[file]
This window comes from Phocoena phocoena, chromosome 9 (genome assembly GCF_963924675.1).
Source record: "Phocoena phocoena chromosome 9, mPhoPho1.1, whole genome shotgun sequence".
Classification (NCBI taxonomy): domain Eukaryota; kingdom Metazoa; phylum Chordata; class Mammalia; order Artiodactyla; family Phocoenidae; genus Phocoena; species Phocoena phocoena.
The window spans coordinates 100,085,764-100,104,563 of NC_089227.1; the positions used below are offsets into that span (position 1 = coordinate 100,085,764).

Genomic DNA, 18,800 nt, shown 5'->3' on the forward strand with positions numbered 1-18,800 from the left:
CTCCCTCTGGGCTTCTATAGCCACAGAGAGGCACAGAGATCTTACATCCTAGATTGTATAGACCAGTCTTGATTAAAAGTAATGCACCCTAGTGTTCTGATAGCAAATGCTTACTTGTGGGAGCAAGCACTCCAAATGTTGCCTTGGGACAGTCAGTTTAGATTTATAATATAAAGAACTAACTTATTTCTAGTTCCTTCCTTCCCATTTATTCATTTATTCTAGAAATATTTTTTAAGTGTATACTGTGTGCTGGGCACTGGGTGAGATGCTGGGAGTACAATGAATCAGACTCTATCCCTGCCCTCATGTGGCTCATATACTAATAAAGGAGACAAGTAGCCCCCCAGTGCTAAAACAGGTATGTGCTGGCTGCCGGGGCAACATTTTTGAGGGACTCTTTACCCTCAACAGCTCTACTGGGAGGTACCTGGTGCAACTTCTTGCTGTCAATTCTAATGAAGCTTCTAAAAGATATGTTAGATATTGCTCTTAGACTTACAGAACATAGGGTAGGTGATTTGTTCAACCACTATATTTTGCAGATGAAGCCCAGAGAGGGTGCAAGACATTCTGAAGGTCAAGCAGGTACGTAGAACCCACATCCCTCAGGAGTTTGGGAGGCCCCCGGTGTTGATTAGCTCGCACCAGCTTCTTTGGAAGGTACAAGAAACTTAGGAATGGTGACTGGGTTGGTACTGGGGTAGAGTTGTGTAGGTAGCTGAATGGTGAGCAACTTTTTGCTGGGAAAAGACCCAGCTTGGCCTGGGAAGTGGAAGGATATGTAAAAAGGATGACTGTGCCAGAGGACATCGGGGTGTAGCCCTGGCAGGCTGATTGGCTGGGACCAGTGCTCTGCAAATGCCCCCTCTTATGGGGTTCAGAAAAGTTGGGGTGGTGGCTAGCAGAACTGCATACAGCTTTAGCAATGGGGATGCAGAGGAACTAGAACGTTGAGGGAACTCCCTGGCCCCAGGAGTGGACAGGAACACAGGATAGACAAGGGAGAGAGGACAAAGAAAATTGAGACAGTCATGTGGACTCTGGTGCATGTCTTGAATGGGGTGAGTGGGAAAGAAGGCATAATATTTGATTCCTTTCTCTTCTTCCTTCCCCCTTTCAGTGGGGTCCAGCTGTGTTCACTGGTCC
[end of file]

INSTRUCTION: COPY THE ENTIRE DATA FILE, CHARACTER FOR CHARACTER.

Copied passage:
This window comes from Phocoena phocoena, chromosome 9 (genome assembly GCF_963924675.1).
Source record: "Phocoena phocoena chromosome 9, mPhoPho1.1, whole genome shotgun sequence".
Classification (NCBI taxonomy): domain Eukaryota; kingdom Metazoa; phylum Chordata; class Mammalia; order Artiodactyla; family Phocoenidae; genus Phocoena; species Phocoena phocoena.
The window spans coordinates 100,085,764-100,104,563 of NC_089227.1; the positions used below are offsets into that span (position 1 = coordinate 100,085,764).

Genomic DNA, 18,800 nt, shown 5'->3' on the forward strand with positions numbered 1-18,800 from the left:
CTCCCTCTGGGCTTCTATAGCCACAGAGAGGCACAGAGATCTTACATCCTAGATTGTATAGACCAGTCTTGATTAAAAGTAATGCACCCTAGTGTTCTGATAGCAAATGCTTACTTGTGGGAGCAAGCACTCCAAATGTTGCCTTGGGACAGTCAGTTTAGATTTATAATATAAAGAACTAACTTATTTCTAGTTCCTTCCTTCCCATTTATTCATTTATTCTAGAAATATTTTTTAAGTGTATACTGTGTGCTGGGCACTGGGTGAGATGCTGGGAGTACAATGAATCAGACTCTATCCCTGCCCTCATGTGGCTCATATACTAATAAAGGAGACAAGTAGCCCCCCAGTGCTAAAACAGGTATGTGCTGGCTGCCGGGGCAACATTTTTGAGGGACTCTTTACCCTCAACAGCTCTACTGGGAGGTACCTGGTGCAACTTCTTGCTGTCAATTCTAATGAAGCTTCTAAAAGATATGTTAGATATTGCTCTTAGACTTACAGAACATAGGGTAGGTGATTTGTTCAACCACTATATTTTGCAGATGAAGCCCAGAGAGGGTGCAAGACATTCTGAAGGTCAAGCAGGTACGTAGAACCCACATCCCTCAGGAGTTTGGGAGGCCCCCGGTGTTGATTAGCTCGCACCAGCTTCTTTGGAAGGTACAAGAAACTTAGGAATGGTGACTGGGTTGGTACTGGGGTAGAGTTGTGTAGGTAGCTGAATGGTGAGCAACTTTTTGCTGGGAAAAGACCCAGCTTGGCCTGGGAAGTGGAAGGATATGTAAAAAGGATGACTGTGCCAGAGGACATCGGGGTGTAGCCCTGGCAGGCTGATTGGCTGGGACCAGTGCTCTGCAAATGCCCCCTCTTATGGGGTTCAGAAAAGTTGGGGTGGTGGCTAGCAGAACTGCATACAGCTTTAGCAATGGGGATGCAGAGGAACTAGAACGTTGAGGGAACTCCCTGGCCCCAGGAGTGGACAGGAACACAGGATAGACAAGGGAGAGAGGACAAAGAAAATTGAGACAGTCATGTGGACTCTGGTGCATGTCTTGAATGGGGTGAGTGGGAAAGAAGGCATAATATTTGATTCCTTTCTCTTCTTCCTTCCCCCTTTCAGTGGGGTCCAGCTGTGTTCACTGGTCC